Tuesday, 30 April 2013

Birthdays, bikes and bottom humour...

When I was a child, a birthday party was simple. You put on your long dress (it was the 70s) and headed off to the birthday girl or boy's house for party games with a few friends, followed by a birthday tea.

Fast forward to the 21st century, and the kids' birthday party has become an elaborate beast. My kids have been to simple affairs akin to the classic 1970s party of my childhood, but they have also been to birthday parties with magicians and entertainers. They have been go-karting, and travelled in a limo to the cinema. They have been to craft parties, swimming pool parties. They have done all sorts.

And in turn, we've done our bit to fuel the elaborate party craze. Parties at home, parties in the park, parties in the garden, parties at the leisure centre, a climbing party, the party where I was Princess Leia from Star Wars and Darth Vader arrived all the way from next door...

But then again, we've also had no brithday party. Last year Son had a new bike for his birthday, which was way more than we usually spend on birthday presents, and part of the deal was no extra expense of a party.

So how did Son want to celebrate this year? Two friends for a sleepover and a bike ride. Simple!

We were able to piggy back onto the Spindles and Sprockets (our local community bike collective) monthly bike ride. Three boys cycling 18 miles in the afternoon = a blissful night's sleepover for all involved! (Thank you Spindles!)




There was also DIY Pizza all round. Add a whoopee cushion and a healthy dose of fart humour into the mix and you're guaranteed a successful supper. Ten year old boys are easily amused.

While the pizza dough was rising there was just the right amount of time for a flag capturing game in the garden.

And before they hit the sack, there was the compulsory DVD.




In the morning, ice cubes from the breakfast orange juice provided amusement for some considerable while. Melting holes in ice cubes by blowing through drinking straws is good fun (if you're ten). And it was a small step from hole-blowing to requests for more ice cubes, and a bold announcement that they would be constructing the Statue of Liberty from ice. Sadly this project was dropped in favour of kicking a football around...

All this got me thinking; years of planning fancy birthday parties, and it turns out whoopee cushion farts and a pile of ice cubes are as good an entertainment as anything!

However, even with the more complicated birthday parties we've organised, there have always been ways of keeping it simple and keeping the costs down. Based on our experience here are my thoughts:

  • We've shared several parties with other children who have birthdays at the same time as ours, which spreads the cost and the workload.
  • We have had lots of parties at home. We haven't got a huge house or garden but if you don't invite the whole class and all the extended family, then you can fit quite a few kids in a small space. My kids have brithdays in April and October and we've often been able to overflow into the garden for both.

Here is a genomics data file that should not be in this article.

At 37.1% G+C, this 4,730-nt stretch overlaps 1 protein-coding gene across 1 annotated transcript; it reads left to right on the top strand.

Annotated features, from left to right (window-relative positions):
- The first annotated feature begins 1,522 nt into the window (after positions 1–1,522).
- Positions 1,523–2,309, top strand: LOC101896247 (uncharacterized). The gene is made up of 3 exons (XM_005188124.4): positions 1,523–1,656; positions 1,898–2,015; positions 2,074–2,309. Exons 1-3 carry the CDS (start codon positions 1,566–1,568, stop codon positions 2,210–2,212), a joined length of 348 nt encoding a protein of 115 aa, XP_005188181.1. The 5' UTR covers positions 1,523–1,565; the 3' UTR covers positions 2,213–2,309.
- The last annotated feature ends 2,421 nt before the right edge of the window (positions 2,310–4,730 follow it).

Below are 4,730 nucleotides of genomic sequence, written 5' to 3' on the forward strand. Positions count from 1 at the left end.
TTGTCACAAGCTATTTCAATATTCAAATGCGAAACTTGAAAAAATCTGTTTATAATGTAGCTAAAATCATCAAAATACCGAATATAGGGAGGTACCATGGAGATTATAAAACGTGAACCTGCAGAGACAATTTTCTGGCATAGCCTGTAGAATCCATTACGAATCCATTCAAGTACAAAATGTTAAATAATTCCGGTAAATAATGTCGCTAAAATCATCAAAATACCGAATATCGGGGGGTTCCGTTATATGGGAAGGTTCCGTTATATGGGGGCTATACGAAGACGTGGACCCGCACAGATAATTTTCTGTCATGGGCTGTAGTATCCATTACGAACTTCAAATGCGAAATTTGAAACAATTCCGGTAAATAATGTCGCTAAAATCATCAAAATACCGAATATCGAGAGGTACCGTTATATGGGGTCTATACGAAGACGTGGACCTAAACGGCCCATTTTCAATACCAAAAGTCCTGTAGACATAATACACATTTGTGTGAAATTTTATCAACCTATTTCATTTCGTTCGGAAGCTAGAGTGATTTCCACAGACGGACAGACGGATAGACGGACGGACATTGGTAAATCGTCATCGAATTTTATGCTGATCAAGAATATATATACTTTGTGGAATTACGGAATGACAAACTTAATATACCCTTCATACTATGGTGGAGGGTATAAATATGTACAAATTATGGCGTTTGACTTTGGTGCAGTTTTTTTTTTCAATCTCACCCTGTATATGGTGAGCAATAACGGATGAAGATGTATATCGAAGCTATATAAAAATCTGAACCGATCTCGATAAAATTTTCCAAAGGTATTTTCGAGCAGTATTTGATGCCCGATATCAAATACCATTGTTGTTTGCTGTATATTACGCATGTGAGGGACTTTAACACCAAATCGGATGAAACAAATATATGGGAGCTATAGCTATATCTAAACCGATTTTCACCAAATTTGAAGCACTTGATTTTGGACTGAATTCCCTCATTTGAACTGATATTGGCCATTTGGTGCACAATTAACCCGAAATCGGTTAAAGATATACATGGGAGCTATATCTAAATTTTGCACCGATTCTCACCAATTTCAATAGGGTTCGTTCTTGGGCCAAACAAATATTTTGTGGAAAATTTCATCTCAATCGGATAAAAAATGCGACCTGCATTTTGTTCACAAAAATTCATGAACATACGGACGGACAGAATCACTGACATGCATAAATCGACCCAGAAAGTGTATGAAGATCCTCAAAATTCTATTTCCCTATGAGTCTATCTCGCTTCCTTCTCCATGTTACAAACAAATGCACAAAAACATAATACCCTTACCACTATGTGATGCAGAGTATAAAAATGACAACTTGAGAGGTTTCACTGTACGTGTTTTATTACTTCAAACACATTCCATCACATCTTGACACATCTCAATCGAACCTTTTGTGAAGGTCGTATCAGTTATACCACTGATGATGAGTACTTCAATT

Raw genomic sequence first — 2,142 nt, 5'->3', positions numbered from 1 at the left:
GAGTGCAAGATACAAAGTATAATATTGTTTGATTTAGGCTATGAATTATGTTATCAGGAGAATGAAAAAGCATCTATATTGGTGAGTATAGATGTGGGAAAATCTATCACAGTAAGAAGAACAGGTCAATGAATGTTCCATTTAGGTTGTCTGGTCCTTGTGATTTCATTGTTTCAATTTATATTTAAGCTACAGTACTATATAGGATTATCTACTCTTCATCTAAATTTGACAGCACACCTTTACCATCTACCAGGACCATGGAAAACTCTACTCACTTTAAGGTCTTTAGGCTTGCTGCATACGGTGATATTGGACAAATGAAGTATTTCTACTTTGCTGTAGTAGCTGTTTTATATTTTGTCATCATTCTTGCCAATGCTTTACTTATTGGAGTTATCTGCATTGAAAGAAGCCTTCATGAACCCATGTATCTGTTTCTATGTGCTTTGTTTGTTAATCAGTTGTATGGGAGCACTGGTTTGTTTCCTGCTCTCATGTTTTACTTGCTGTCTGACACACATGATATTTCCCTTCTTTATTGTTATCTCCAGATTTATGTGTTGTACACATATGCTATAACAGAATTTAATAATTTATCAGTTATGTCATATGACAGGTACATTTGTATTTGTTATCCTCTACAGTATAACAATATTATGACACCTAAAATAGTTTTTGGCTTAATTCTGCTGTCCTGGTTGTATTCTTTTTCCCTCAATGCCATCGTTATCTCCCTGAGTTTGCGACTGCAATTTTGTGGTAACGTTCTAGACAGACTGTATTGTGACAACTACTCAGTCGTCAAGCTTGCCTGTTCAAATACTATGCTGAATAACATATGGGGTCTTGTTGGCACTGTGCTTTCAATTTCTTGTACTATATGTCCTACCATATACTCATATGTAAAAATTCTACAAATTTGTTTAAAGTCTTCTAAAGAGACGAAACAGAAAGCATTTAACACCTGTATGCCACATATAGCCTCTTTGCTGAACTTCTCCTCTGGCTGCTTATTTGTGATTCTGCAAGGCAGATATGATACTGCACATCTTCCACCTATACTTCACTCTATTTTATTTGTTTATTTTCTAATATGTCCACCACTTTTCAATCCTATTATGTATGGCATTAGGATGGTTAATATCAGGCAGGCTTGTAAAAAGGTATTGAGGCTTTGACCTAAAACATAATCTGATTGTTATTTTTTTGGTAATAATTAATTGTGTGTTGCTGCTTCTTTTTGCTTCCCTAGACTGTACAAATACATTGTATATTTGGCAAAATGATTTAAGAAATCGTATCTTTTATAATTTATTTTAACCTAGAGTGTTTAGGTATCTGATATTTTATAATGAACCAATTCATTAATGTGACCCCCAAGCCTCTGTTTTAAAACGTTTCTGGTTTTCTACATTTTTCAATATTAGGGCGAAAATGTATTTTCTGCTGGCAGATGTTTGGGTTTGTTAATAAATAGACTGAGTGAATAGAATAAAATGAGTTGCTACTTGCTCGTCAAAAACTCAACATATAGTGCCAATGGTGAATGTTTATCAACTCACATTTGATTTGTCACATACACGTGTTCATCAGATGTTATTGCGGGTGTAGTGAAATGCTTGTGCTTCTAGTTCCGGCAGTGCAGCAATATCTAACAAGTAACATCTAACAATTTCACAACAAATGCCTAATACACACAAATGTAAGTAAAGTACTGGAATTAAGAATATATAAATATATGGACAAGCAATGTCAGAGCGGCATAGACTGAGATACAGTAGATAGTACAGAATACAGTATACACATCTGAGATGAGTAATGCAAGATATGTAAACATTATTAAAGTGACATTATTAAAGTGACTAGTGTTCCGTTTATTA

• Choosing a theme can jazz a party up a bit, and make it easier to think of activities. Most of the usual party games can be adapted to fit the theme. Over the years we've had a Postman Pat party (Pin the tail on Jess...), a Star Wars party (Husband spray painted pipe insulating foam silver for light sabres and they all went home covered in flecks of silver paint...), a Spiderman party and a Pocahontas party (complete with a teepee in the garden made from bamboo poles and bed sheets...)
  • Bake your own cake. I'm not an expert cake decorator, but a simple iced sponge decorated with maltesers or chocolate buttons or hundreds and thousands goes down just as well (and tastes better) as a bought cake.
  • Once you've planned the amount of food you think you need to buy, halve it! Kids never eat as many sandwiches as you think they will. (The same rule applies to the length of time you think eating the birthday tea will take...you might think eating will require a civilised half an hour of the party but they'll demolish the food in ten minutes!)
  • Don't spend a fortune on party bag stuff. A bit of cake, a lollipop and a balloon, and you're done.
There were plenty of other birthday party tips on the Non Consumer Advocate last week.

And other bloggers have been busy recently blogging about their kids' birthdays too: check out how Jen tackled her two year old's birthday on My Make Do and Mend Year (and also her mum's and brother's all in the same week!), and Ted's nature walk party at Bradshaw and Sons.) Wondering how to organise a frugal 18th birthday party for twins? Check out Lili's blogpost last month on just that topic at Creative Savv.

What are your favourite frugal birthday party tips?

19 comments:

  1. Get a couple of keen teenage girls to come in and help
    We did themes [pirates, princesses, Little Mermaid]
    One friend always said her child could have as many party guests as his age [plus sibling] to keep numbers down.
    Try and rent out a church hall [ours is Very Popular, cos it is well equipped, has a good car park and it is cheap!!]
    A few friends for 'an activity' party is always good. Steer clear of expensive entertainers.

    if at all possible let them have somewhere to run around and burn off energy

    IMPORTANT make a note of who brings which gift, and encourage a thankyou note of some sort later [the other harassed Mums will appreciate that and it ups your street cred no end] but avoid big present opening sessions during the party. too much one-up-manship.

    Best ever post-party comment I had [we had recently moved, so I didnt really know the Mums of my daughters classmates] "My daughter loved the party on Saturday- where did you get your entertainer?, I want to hire him for her party" "Actually I am married to him, you can see him perform any Sunday morning for free at the Baptist Church, he is the new minister!"

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    1. Thanks for all those tips Angela - they're all great. I meant to include the hiring the church hall one. Lovely story about Bob!

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  2. Reading your blogs about your 10 year old always reminds me why I loved being an Akela for so many years:)

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    1. Husband helps out at Cubs sometimes. Working in a school is enough for me :-) We really appreciate all that our Akela does for the local cub pack - I'm sure being an Akela must be a lot of work.